The mythical customer…who is it? Is it the business? Is it the person buying the software from us? Is it the Product Manager? The Product Owner? The danger here is that the Product team become a proxy for whoever the customer is at any particular time. The customer is used in a kind of 1984esque manner to cajole developers into doing things, resulting in developers who stop asking questions and challenging the requirements, which prevents them from producing the best possible software. The whole thing then becomes contract negotiation and the developers become so far removed from the customer they have no context why they are building what they are building.
“We want to be innovative without any change!”
I’ve heard this dozens of times in the last 15 years and I cringe every time I hear it. The word “Innovation” stems from the latin “innovatus” meaning “to renew or change” broken down further as “in”, “into” and “novus”, “the new”. If you are not changing you are not innovating.
Innovation is hard, especially with all the scrum process and various managers involved and targets and delivery dates, blah, blah. But it seems to me the ethos of the Agile Manifesto was to encourage constant innovation of the way you work to find a sweet spot of productivity and efficiency. Change should be constant, requirements change, working practices change, change is good and should be encouraged in order to get the best out of the teams. Nothing should be staying the same, it would be like attaining perfection, the Thanos finger-snap moment knowing your work is done and going to sit out in the garden and enjoy the view.
Something has changed though, the attitude of developers over the years. When I started out most developers were looking for ways to do less with more, whether that was automating the boring stuff or finding quicker ways to a solution with less code. That in turn freed up time to do more interesting things and everyone had side projects, being a developer was a vocation not just a job. Here’s the rub, todays jobbing developer is reluctant to change, therefore not into innovation. How do you make that Agile?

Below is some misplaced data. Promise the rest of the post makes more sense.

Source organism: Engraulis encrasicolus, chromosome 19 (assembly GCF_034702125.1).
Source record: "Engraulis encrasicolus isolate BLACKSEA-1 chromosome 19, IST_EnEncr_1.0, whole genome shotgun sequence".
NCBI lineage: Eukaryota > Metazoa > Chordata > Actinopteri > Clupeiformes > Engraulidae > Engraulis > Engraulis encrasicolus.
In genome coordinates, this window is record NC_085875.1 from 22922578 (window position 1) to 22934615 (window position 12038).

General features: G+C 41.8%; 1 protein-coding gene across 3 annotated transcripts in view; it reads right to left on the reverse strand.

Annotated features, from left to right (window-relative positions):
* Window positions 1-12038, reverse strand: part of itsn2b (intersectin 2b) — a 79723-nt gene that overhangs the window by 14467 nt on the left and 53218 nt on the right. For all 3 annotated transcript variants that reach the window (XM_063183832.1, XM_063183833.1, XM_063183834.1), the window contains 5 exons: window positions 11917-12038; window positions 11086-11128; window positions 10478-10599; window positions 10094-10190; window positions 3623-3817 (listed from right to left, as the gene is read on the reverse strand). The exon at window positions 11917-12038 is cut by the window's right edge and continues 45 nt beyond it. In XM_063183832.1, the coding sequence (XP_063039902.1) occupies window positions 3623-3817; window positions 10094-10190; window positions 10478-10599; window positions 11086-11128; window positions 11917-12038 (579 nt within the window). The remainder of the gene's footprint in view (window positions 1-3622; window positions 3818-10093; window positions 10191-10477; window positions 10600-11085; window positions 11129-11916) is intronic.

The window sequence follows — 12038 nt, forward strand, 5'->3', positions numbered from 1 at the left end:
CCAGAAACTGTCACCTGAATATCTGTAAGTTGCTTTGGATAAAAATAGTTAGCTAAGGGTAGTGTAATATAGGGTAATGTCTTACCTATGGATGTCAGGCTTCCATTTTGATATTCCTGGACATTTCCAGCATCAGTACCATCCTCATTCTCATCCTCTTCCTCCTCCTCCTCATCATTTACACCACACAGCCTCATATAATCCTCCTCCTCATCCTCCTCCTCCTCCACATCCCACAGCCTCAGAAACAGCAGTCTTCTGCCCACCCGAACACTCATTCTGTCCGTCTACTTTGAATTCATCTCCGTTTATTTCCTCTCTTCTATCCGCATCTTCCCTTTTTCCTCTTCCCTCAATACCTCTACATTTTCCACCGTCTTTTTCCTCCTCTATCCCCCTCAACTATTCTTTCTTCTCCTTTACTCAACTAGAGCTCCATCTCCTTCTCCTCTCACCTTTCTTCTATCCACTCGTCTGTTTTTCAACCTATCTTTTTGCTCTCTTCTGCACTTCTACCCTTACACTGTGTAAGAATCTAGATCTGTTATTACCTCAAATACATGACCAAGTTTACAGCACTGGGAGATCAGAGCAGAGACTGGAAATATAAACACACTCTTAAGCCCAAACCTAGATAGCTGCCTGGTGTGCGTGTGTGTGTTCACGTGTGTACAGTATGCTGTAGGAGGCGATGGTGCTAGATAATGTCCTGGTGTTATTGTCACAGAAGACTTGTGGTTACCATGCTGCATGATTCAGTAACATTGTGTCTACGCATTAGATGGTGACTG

Is there any hope for Agile?
Absolutely! Strip away all the gubbins and get back to basics. Agile doesn’t suit every task. If you are developing a ten year old legacy platform, it doesn’t make sense to try to undo years of structured development process into fast, loose and agile, it will probably break.
Find the right sort of project. Greenfield development on modern technology platforms are much easier to make work. With software defined infrastructure on cloud platforms with modern languages most tasks can be automated and delivery timeframes massively reduced. Get the right developers working on it, strip out process and bureaucracy and it will fly, even better if you can get developers who can ask the right questions when in direct contact with a real customer. Go one step further and put the developers working alongside the customer if possible. One of the best software developments I worked on used a method called Dynamic System Development Method (DSDM). The entire team, business, admin, analysts and developers all sat together, lunched together, drank beer on Fridays together. We knew what needed to be done because we sat with the team doing it. There was no Product Manager or Product Owner.
The sticking point for me is requirements. I’ve got some ideas around this and I’m working on a software solution that looks to address a better way of capturing requirements for a productive Agile team which i’ll cover in future posts.